After sleeping 13 hours on Friday night and then 14 hours last night it’s pretty clear that a week like last week isn’t sustainable for me. At brunch today, Amy guessed that I worked 80 hours between Monday and Friday, ran three days (after coming off a double long weekend where I did two 10 mile runs), travelled from Boston to NY and then NY to Boston late at night, and generally wore myself out.
I’m heading out for a 15 mile run in Boston and expect I’ll be garbage collecting all the random thoughts from the week. The backdrop in my world was dealing with SOPA/PIPA, which I’m glad is dead, for now. Based on all the rhetoric over the weekend, I have no doubt that it’ll be back soon as an issue and/or woven into some other bill that seems totally innocuous. Regardless, the experience around this over the last few months has impacted me pretty profoundly – both in my disdain for politics as usual, liars, and ass covering as well as my pride for grassroots leadership and the power of the Internet and the Web to get the word out and engage people.
I hope to spend zero minutes on this topic this upcoming week, although I put that in the fantasy category as I’m sure reality will interject itself. In the mean time, I encourage you to go take a look at a few more posts just to cement in your mind what is going on so you can be prepared for the next wave of it.
Joel Spolsky has two last things about SOPA/PIPA and then he will shut up. I hope he never does – he’s brilliant, articulate, and totally gets it. His two suggestions are to (1) use what we’ve learned to start lobbying for our own laws and (2) figure out a way to shift political ad dollars from TV to the web. It’s free to advertise on YouTube – let’s force it to be free to advertise on NBC, or at least so prohibitively expensive on a relative basis that it’s not worth it.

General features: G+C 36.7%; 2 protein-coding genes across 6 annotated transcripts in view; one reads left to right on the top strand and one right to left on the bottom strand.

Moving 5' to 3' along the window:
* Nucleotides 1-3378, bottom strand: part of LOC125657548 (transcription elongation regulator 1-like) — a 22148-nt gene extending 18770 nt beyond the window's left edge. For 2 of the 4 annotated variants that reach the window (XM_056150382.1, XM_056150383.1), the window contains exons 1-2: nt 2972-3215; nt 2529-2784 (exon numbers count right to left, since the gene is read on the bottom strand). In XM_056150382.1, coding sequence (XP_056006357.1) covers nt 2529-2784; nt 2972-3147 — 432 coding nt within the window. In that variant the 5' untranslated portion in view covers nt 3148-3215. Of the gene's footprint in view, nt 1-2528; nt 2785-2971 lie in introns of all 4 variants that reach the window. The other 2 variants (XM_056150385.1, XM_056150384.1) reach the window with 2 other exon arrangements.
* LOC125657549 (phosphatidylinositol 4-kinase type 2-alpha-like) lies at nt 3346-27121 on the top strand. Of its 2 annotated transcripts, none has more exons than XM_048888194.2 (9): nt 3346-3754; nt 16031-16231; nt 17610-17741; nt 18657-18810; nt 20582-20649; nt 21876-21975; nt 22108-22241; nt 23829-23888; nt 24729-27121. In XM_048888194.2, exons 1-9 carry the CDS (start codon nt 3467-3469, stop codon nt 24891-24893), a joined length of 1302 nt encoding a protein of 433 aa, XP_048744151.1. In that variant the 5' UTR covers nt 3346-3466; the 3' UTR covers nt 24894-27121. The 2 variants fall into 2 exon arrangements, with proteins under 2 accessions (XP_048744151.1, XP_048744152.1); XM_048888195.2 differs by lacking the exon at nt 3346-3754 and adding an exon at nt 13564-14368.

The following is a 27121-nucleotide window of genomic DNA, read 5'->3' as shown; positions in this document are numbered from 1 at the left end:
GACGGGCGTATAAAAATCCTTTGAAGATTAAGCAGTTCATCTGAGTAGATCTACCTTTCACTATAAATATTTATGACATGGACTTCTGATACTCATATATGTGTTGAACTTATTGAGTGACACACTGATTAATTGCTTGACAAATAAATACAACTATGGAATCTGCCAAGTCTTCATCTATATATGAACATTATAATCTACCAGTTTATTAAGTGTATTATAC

H.R. 1981 - Protecting Children From Internet Pornographers Act of 2011 – has embedded in it an amendment that’ll have your internet service provider tracking all of your financial dealings online. And yes, the sponsor of this is Lamar Smith, the same guy who sponsored SOPA. I wonder how many more bills there are out there like this – I certainly have no time or bandwidth to deal with them since I’m trying to help create the future.
Does Online Piracy Hurt The Economy? A Look At The Numbers. Here is some empirical evidence in Forbes that it doesn’t.
If Congress wants jobs, it can’t want SOPA. Talking point #1 for SOPA/PIPA morphed into “piracy costs jobs.” Over the course of last week, there were many people who were polite against being against piracy (for example, I am), but I don’t know of one who said “but piracy actually costs jobs and I can prove it.” I’ve concluded the piracy costs jobs thing is classic talking point rhetoric – if we hear it enough times then it must be true. Wouldn’t it be ironic if there was actually net job growth based on the dynamics of the current content economy?
If you were involved in opposing SOPA/PIPA recently, thank you for your efforts. These were horrible bills at some many levels and they needed to be shut down. The cynic in me knows that this is far from over but for now I’m going to go for a run and try not to think about it too much.